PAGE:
On September 26, 2018, an improvised explosive device planted at the foot of a bridge exploded, killing eight soldiers in the lead vehicle of a Burkinabe military convoy traveling in northern Burkina Faso.
This week, Facebook announced that it will begin blocking users who have violated its community guidelines from livestreaming videos. The change comes a month after the New Zealand shooter livestreamed his massacre of 50 people on its platform – an event which renewed criticism of Facebook’s inability to control its platform. The Counter Extremism Project (CEP) has documented Facebook’s reactionary policy changes since November 2007, exposing how the company typically makes improvements following public accusations, scandal, or pressure from governments.
“For over a decade, Facebook’s reactionary policy changes have been the result of its reckless ‘move fast and break things’ mantra. Rather than learning from their mistakes and taking preventative measures, what we have instead is a patchwork of too little, too late attempts made only after public outcry or criticism,” said CEP Executive Director David Ibsen. “Moreover, the company heavily promotes its updated policies in a cynical attempt to deflect criticism and forestall regulation. Facebook’s continuous failures to prevent extremists and terrorists from misusing its platforms have made it quite clear that the company cannot control its own technology and that the era of self-regulation of the tech industry is over.”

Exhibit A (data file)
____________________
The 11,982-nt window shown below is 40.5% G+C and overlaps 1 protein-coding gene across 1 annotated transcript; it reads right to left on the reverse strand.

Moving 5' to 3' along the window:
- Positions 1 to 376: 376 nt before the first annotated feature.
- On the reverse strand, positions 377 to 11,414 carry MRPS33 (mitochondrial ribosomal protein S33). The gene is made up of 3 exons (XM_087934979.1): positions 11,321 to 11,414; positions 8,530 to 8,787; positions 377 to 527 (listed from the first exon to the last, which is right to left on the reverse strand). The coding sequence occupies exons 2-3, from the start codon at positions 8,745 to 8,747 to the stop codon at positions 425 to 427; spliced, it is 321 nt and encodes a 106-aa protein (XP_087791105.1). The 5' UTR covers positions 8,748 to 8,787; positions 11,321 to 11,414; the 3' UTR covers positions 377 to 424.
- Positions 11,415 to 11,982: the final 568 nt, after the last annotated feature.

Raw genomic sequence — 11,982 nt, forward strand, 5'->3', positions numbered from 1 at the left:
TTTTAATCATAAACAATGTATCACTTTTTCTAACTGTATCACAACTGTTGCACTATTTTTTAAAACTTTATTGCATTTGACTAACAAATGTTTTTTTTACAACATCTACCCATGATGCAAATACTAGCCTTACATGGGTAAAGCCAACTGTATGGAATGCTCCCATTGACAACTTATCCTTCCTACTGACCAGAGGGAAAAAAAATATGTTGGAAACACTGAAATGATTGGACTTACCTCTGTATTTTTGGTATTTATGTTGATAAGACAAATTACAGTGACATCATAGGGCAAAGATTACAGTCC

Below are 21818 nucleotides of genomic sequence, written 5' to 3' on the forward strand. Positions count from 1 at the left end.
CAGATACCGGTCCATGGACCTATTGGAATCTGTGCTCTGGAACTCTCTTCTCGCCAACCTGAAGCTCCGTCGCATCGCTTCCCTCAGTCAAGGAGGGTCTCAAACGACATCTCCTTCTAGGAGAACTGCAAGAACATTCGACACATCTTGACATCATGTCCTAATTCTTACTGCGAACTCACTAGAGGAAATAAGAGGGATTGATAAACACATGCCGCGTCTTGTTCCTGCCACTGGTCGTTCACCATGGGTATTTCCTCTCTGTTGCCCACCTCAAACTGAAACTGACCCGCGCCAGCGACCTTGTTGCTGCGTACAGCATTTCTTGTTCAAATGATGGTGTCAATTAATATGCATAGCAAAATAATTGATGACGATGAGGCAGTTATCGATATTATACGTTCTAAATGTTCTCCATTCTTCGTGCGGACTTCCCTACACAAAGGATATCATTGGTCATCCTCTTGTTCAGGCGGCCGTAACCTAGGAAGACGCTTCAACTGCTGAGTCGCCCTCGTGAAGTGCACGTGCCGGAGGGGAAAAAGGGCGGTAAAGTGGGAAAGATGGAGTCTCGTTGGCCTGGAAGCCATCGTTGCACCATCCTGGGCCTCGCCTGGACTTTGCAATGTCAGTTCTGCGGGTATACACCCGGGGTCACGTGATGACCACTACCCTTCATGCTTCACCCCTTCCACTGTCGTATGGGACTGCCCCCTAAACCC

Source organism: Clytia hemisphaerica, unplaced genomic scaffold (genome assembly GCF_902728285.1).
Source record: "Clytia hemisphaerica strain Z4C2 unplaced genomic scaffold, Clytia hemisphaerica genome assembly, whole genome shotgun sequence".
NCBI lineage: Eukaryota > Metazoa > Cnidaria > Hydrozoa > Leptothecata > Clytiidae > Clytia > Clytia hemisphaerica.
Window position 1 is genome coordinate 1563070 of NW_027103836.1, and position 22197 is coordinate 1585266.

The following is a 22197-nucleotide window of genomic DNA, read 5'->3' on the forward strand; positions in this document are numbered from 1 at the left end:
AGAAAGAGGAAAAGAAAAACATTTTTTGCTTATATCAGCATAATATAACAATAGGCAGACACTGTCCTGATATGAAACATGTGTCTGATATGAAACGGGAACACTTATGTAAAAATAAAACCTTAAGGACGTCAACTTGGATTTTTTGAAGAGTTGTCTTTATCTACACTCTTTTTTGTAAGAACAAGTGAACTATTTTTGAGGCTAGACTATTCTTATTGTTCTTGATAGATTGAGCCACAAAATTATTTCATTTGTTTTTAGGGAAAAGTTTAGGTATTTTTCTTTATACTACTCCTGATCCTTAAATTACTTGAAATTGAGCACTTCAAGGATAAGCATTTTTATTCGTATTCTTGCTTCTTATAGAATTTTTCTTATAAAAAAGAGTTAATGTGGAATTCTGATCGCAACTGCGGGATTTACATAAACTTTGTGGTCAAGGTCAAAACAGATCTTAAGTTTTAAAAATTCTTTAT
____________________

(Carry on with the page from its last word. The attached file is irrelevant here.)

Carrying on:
Facebook’s policy change and timing suggests that it is attempting to preempt further changes to Facebook Live, whether they are self- or government-driven. The reported change comes on the heels of the Australian Parliament’s passage of legislation that would penalize social media companies for failing to promptly remove violent content from their platforms. It also precedes the Australian government’s April 24 meeting with companies, including Facebook, to strategize an approach to violent and terrorist content online. That same day will also be the company’s first-quarter earnings call, when company officials will have to answer to shareholders.
CEP has previously pointed out Facebook's attempts to get ahead of government regulation. These have included, but are not limited to, CEO Mark Zuckerberg’s PR campaigns to convince regulators that the company is best left to its own standards and enforcement mechanisms, or that the company needs no regulatory standards whatsoever. Of course, Facebook has brushed regulators off for years by simply asserting – without clear evidence – that the company has already implemented the necessary reforms. This latest policy on livestreaming should not be seen as a sincere push to do better, but as a cynical PR move to yet again pull the wool over the government’s, media’s, and public’s eyes.
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